Grain dust explosions are a recurring hazard for grain handlers and processors, said a Purdue report on Tuesday, with nine explosions during 2022, above the 10-year average of 7.8 explosions. But for the first time since 2015, there were no deaths.
While U.S. farmers spent several years in the doldrums, agriculture in the rest of the world “appears to be in a sustained period of prosperity dating to the early 2000s,” said agricultural economist Carl Zulauf of Ohio State University. Growers overseas have steadily expanded the amount of …
Prices of wheat and corn — among other agricultural products — are as low this year as they’ve been since 2014. But despite falling prices and an oversupply of the commodities, farmers continue producing grains at record-breaking rates, reports the Wall Street Journal.
The Bread Lab, a research institution at Washington State University that focuses on local grains, was awarded a $1.5-million endowment so that it can further its work breeding grains adapted to organic farming practices, Clif Bar announced.
Iowa is best known as the top corn-producing state in the nation, but a small and determined group of farmers is trying to chip away at that reputation by bringing back small grains like rye, oats, and triticale, Twilight Greenaway reports in FERN’s latest story, published in collaboration with Yale Environment 360.
A first-of-its-kind study lays out, on a county-by-county basis, the environmental impact of growing corn in the United States, offering the industry an unprecedented tool for improving sustainability along its supply chain.
Although the world will harvest the third-largest grain crop ever in 2017/18 — only 4 percent smaller than the record set last season — the global grain inventory will decline for the first time in five years, forecasts the International Grains Council.
The impact of drought was readily spotted during the first day of the annual tour of the spring wheat crop, with wheat standing shorter than normal — barely knee-high in some fields, says Reuters. All the same, the yield per acre is higher than expected for a crop that is below average.
Sub-Saharan Africa will likely need to boost food imports or expand its farmland if it is going to feed a population expected to increase 2.5-fold by 2050, according to a study published in the Proceedings of the National Academy of Sciences. The other option – increasing yields on current farmland to reach self-sufficiency – should be pursued but is likely to fall short.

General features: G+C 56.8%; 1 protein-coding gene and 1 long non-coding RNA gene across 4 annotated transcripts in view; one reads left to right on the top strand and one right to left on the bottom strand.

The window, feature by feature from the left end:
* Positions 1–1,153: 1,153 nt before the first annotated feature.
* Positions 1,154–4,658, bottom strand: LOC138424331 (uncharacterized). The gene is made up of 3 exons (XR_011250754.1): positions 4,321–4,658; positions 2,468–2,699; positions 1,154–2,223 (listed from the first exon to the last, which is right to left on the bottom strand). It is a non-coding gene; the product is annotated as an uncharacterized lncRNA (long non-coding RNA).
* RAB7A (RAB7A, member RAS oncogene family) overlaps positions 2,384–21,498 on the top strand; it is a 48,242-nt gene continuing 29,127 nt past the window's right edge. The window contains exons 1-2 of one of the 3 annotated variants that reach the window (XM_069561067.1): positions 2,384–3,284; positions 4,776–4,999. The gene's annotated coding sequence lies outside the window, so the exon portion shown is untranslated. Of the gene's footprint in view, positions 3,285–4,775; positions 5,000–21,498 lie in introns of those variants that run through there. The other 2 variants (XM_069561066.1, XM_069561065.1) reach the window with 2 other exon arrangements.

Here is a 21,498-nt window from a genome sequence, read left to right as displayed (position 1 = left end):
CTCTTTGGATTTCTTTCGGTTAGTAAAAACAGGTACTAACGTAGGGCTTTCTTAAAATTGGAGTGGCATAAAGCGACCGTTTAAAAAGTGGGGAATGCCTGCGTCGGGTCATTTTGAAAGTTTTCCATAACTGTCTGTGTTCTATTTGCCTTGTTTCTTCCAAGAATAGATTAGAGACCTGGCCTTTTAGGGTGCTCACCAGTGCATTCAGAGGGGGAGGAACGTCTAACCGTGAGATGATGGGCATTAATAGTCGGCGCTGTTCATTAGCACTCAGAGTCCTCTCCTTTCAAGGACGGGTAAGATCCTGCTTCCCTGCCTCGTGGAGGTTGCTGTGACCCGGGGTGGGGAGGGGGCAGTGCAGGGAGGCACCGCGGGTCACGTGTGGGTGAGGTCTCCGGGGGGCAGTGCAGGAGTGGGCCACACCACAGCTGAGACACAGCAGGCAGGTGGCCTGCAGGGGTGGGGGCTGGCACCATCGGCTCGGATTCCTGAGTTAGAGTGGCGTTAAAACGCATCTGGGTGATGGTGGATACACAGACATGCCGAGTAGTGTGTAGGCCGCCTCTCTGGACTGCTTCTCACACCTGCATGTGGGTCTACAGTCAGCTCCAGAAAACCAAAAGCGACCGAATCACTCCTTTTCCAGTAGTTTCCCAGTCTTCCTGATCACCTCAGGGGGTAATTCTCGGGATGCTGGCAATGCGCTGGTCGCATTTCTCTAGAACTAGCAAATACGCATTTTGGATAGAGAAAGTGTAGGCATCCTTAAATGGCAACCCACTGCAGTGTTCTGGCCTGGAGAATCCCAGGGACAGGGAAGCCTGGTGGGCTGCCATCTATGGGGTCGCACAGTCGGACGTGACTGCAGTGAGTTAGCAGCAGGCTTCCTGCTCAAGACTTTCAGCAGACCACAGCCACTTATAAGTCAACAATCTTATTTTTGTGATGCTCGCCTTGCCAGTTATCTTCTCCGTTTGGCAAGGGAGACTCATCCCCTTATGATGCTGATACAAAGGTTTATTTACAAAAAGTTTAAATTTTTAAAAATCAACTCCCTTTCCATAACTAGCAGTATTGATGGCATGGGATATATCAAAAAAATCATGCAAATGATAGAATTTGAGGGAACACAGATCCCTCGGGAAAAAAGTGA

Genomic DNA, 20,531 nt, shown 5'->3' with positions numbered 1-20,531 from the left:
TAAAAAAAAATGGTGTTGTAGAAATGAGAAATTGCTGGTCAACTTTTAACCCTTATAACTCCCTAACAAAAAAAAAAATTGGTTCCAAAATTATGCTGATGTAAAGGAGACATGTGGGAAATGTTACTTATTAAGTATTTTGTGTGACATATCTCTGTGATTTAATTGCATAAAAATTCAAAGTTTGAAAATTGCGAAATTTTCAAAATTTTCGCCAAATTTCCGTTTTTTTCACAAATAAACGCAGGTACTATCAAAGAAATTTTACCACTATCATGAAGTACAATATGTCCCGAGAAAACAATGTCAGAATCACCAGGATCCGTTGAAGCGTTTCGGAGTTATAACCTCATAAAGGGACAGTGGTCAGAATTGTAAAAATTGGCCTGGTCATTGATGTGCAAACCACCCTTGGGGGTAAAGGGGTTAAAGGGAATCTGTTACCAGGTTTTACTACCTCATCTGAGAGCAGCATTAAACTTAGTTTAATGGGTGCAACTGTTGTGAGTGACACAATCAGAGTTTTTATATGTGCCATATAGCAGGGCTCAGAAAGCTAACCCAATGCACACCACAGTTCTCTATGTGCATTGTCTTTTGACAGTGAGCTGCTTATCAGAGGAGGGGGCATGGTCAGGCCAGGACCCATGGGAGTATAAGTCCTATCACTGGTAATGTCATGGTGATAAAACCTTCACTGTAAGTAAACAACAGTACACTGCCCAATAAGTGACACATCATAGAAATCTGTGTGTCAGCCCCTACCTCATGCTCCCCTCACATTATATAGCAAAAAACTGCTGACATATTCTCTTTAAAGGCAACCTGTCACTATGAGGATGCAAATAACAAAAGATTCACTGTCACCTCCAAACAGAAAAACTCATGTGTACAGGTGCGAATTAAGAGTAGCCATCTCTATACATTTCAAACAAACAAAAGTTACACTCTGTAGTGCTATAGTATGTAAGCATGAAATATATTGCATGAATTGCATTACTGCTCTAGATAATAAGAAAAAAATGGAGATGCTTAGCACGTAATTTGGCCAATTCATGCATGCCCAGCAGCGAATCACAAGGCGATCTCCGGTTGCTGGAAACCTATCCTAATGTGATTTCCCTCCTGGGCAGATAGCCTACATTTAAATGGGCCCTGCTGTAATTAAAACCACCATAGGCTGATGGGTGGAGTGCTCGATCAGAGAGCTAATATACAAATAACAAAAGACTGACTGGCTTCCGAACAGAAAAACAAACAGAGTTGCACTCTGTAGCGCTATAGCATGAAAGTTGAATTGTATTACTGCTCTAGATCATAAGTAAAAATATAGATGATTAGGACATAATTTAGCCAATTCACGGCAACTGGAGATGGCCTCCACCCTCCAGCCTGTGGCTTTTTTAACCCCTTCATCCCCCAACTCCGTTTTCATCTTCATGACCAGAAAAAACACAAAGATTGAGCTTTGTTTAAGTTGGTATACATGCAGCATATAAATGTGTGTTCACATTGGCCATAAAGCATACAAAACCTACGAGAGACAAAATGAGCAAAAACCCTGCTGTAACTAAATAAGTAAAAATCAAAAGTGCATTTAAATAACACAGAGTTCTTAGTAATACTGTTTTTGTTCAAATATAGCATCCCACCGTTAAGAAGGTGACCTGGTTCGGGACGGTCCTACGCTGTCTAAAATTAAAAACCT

The global stockpile of grain will swell by 5 percent during 2016/17 because farmers are growing grain faster than the world can consume it, says the International Grains Council. "Grains inventories in the major exporters are predicted to grow to a seven-year high, while those in China could reach 200 million tons for the first time in 17 years," says the monthly IGC Grain Market Report.
Ruling that its domestic producers have been "substantially" harmed, China's Commerce Ministry announced anti-subsidy duties of 10-10.7 percent on imports of distillers dried grains, an ethanol co-product used as livestock feed, from the United States beginning on Friday, said Xinhua.
The agricultural arm of Saudi Arabia's state-owned Public Investment Fund is now the largest private investor in grain handler G3 Canada, the descendant of the Canadian Wheat Board, says Reuters.
The popularity of artisanal bakeries and craft brewers has led to a scramble for high-quality grain, says Eater. At the moment, distilleries have fatter wallets and are steadier customers than bakers . "Is there enough grain to go around?"
It's sorghum, one of the major grain crops of the world yet eclipsed in the United States by the expanding range of corn and soybeans. In Africa and parts of Asia, sorghum is a food crop but in the U.S. market, it is primarily used in livestock rations and as an ethanol feedstock, says the Whole Grains Council. It's gaining some recognition as a gluten-free grain that can substitute for wheat flour in many recipes - muffins, pizza, cakes and casseroles are examples.
The Supplemental Coverage Option, created by the 2014 farm law as a cushion against low prices and poor yields, will be offered on eight widely planted crops for harvest next year, said the Agriculture Department. SCO will be available for corn, cotton, grain sorghum, rice, soybeans, spring barley, spring wheat, and winter wheat in many areas.
Record yields will result in record large US corn and soybean crops, USDA said at its Outlook Forum, based on current commodity prices, which affect plantings, and on normal weather.